Crossing Over the Line

Author: David J. Langum
Publisher: University of Chicago Press
ISBN: 0226468704
Format: PDF, Kindle
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Crossing over the Line describes the folly of the Mann Act of 1910—a United States law which made travel from one state to another by a man and a woman with the intent of committing an immoral act a major crime. Spawned by a national wave of "white slave trade" hysteria, the Act was created by the Congress of the United States as a weapon against forced prostitution. This book is the first history of the Mann Act's often bizarre career, from its passage to the amendment that finally laid it low. In David J. Langum's hands, the story of the Act becomes an entertaining cautionary tale about the folly of legislating private morality. Langum recounts the colorful details of numerous court cases to show how enforcement of the Act mirrored changes in America's social attitudes. Federal prosecutors became masters in the selective use of the Act: against political opponents of the government, like Charlie Chaplin; against individuals who eluded other criminal charges, like the Capone mobster "Machine Gun" Jack McGurn; and against black men, like singer Chuck Berry and boxer Jack Johnson, who dared to consort with white women. The Act engendered a thriving blackmail industry and was used by women like Frank Lloyd Wright's wife to extort favorable divorce settlements. "Crossing over the Line is a work of scholarship as wrought by a civil libertarian, and the text . . . sizzles with the passion of an ardent believer in real liberty under reasonable laws."—Jonathan Kirsch, Los Angeles Times

Crimes of the Centuries Notorious Crimes Criminals and Criminal Trials in American History 3 volumes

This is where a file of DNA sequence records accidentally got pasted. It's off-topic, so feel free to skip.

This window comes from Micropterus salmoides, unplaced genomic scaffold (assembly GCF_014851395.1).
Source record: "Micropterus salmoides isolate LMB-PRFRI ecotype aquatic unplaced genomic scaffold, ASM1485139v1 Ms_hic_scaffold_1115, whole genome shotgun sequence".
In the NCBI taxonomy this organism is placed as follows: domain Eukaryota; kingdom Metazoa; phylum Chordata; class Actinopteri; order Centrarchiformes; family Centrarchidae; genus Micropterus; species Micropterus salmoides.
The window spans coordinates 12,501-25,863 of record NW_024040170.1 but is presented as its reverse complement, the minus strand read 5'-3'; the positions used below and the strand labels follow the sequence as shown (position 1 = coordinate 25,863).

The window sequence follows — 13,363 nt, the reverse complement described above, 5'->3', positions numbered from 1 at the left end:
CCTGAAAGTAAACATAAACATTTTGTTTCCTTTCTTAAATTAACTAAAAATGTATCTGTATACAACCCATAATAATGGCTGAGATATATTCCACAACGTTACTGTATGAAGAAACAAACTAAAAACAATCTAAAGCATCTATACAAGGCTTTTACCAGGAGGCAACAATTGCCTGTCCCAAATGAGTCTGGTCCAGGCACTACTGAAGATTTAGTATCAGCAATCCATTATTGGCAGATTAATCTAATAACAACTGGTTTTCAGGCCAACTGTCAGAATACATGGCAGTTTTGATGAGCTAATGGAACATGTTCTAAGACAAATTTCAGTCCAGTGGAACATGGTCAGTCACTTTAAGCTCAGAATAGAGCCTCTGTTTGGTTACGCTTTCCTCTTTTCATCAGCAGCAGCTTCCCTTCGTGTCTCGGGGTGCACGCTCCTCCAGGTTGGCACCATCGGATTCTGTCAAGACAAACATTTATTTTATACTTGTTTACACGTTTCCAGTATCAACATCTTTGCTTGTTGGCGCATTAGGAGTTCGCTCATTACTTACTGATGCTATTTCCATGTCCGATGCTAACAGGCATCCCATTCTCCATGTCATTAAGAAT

Author: Steven Chermak Ph.D.
Publisher: ABC-CLIO
ISBN: 1610695941
Format: PDF, ePub
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This multivolume resource is the most extensive reference of its kind, offering a comprehensive summary of the misdeeds, perpetrators, and victims involved in the most memorable crime events in American history. • Supports national standards curriculum • Offers an extensive selection of primary documents to encourage critical thinking and reading practice • Includes photos and illustrations to help bring content to life • Features sidebars with illuminating crime facts and interesting anecdotes

Global Anti Vice Activism 1890 1950

Author: Jessica R. Pliley
Publisher: Cambridge University Press
ISBN: 1316688135
Format: PDF, Mobi
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Vice was one of the primary shared interests of the global community at the turn of the twentieth century. Anti-vice activists worked to combat noxious substances such as alcohol, drugs and cigarettes, and 'immoral' sexual activities such as prostitution. Nearly all of these activists approached the issue of vice by expressing worries about the body, its physical health, and functionality. By situating anti-vice politics in their broader historical contexts, Global Anti-Vice Activism, 1890–1950 sheds fresh light on the initiatives of various actors, organizations and institutions which have previously been treated primarily within national and regional boundaries. Looking at anti-vice policy from both social and cultural historical perspectives, it illuminates the centrality of regulating vice in imperial and national modernization projects. The contributors argue that vice and vice regulation constitute an ideal topic for global history, because they bridge the gap between discourse and practice, and state and civil society.